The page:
As you’re under 20, your employer is required to pay $4.25 per hour during your first 90 consecutive days of employment. Tipped employees must earn $2.13 per hour in cash that combined with the tip has to reach the minimum wage. If this is not the case, the employer must make up the difference. Certain full-time students, student learners, apprentices and workers with disabilities may earn less than the minimum wage.

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Find information about the certificates needed here and about the minimum wage here.

12. FAQ

What are the highest paying jobs for 16-year-olds?

Some of the high-paying jobs for 16-year-olds include tutor ($20-$40 per hour), lifeguard ($16-$20, swim instructor ($11-$18), web designer ($18-$20), and nanny ($14-$19). It’s always better to do some research by visiting job sites before accepting a job offer. They usually publish some statistics about wages and salaries.

What is the minimum wage for a 16-year-old?

As of June 2020, the federal minimum wage is $7.25 per hour. States may have introduced lower or higher minimum wages. You may find differences between cities, too. As an employee under 20, you must earn $4.25 an hour in your first 90 days of your employment. It’s a different story if you’re a tipped employee. Then you must receive $2.13 in cash plus tips. If the cash wage of at least $2.13 and your tips combined is less than the minimum wage, your employer is required by law to make up the difference.

What companies hire 16-year-olds?

It’s impossible to list all the places hiring at 16. Here come a few widely known brands that accept applications from 16-year-olds: Baskin-Robbins, Bruster’s, Ben & Jerry’s, Burger King, Chick-fil-A, McDonald’s, KFC, Starbucks, Taco Bell, Culver’s, Boston Market, Palace Entertainment Dairy Queen, Giant Eagle, TJ Maxx, Foot Locker, Walgreens, Target, and Walmart. Which one would send your application to?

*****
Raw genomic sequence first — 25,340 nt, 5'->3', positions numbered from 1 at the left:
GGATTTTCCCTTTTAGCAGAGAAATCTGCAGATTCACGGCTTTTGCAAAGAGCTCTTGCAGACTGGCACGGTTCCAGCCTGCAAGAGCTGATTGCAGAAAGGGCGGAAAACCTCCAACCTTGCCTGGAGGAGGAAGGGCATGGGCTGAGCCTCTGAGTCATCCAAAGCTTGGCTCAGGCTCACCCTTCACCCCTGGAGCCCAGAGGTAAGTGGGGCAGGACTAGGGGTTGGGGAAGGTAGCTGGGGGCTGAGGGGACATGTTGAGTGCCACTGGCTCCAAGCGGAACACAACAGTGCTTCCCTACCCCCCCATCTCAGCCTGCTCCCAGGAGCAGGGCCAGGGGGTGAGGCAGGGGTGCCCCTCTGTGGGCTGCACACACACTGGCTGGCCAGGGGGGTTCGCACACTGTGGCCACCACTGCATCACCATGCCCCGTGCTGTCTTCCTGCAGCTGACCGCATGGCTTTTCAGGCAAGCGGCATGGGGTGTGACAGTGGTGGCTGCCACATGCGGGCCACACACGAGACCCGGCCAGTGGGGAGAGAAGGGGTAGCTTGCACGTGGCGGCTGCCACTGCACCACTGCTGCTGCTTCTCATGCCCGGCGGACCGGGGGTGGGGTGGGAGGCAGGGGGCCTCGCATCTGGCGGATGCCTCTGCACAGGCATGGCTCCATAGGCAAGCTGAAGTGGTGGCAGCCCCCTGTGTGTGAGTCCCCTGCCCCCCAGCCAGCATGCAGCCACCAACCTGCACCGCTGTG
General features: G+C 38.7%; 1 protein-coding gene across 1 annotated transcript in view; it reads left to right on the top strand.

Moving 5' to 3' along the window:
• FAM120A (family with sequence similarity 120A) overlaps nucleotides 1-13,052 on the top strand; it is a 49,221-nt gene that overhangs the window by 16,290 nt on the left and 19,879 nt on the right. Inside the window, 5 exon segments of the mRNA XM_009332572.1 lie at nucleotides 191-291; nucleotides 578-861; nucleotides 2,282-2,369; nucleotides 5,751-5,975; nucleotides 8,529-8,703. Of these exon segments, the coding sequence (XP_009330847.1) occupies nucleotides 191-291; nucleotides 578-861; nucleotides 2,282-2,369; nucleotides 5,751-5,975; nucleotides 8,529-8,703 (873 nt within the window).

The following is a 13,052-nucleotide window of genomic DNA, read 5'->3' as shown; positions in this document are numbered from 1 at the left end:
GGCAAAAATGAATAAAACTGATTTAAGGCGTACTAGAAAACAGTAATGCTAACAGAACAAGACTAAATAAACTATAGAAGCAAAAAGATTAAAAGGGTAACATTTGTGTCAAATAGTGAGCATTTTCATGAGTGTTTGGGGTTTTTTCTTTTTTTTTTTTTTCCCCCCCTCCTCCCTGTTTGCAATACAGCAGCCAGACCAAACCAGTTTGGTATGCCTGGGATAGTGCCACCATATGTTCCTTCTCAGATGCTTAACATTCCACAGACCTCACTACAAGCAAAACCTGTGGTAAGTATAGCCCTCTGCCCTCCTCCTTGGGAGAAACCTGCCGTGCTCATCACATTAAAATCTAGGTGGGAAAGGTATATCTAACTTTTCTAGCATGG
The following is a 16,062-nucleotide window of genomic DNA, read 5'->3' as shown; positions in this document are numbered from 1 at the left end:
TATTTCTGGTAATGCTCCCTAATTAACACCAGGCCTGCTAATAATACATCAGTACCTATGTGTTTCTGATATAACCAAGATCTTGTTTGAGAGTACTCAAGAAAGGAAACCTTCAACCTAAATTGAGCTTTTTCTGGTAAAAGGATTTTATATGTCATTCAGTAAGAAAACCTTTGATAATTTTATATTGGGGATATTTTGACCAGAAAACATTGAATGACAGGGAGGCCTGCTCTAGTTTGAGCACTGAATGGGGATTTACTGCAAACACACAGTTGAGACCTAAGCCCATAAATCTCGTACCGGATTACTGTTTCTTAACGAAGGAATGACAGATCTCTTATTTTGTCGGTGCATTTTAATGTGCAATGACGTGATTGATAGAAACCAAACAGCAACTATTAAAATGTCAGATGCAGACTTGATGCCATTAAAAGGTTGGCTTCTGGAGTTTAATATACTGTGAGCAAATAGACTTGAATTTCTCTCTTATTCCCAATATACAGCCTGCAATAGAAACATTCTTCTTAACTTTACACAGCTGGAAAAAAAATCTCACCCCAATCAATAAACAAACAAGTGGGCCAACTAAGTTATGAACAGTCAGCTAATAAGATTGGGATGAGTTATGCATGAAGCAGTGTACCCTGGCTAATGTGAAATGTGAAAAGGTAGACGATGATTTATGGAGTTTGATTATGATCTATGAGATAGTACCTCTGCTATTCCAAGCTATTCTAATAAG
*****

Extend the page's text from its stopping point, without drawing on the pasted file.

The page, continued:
How many hours can you work at 16?

According to the Fair Labor Standards Act (FLSA), you can work as much as you want. However, some states have their own child labor laws. Find the summary of working hours per state here or visit the official website of your state. You are likely allowed to work more when school is not in session. Night shifts are typically prohibited.

How much can a 16-year-old get paid?

Regardless of the type of job, you must have to earn the minimum wage. If you manage to get a high-paying job, you will earn way more than that. However, some employers don’t bother to give you a higher salary than required even if they could. Some employers don’t have the capacity to pay you more. For example, small businesses. Tutors, designers and web developers tend to earn more compared to those working in retail or hospitality.

Summary

Even if you’re not 18 yet, you can enter the workforce and start earning money. Plenty of job opportunities await you in fast-food restaurants, supermarkets, cafés, grocery stores, retail shops, amusement parks, and movie theaters. Most of the part-time, online and summer jobs listed above don’t require any previous work experience; some of the places hiring at 16 train all their employees. What’s more, student jobs lay the foundation for future high-paying jobs. Before embarking on a path, read up on the rules and regulations regarding child labor in your state. Use your knowledge when negotiating your salary with your employers. With the money earned, you’ll have some cash flow your way to buy that Spotify or Netflix subscription or pay for your new smartphone that will take the best Insta pics or TikTok videos. Good luck with your job hunt! Be careful and stay safe

Barbara is a trained journalist, working in the field of media since late 2009. She holds a master’s degree in Communication Studies and Cinema Studies and has attended several freestanding courses as she believes in lifelong learning. Her passion for (audiovisual and written) content has led her to work on projects related to film programming, content production and management, social media management, event management, and project management. She enjoys doing research and sharing the acquired knowledge with others.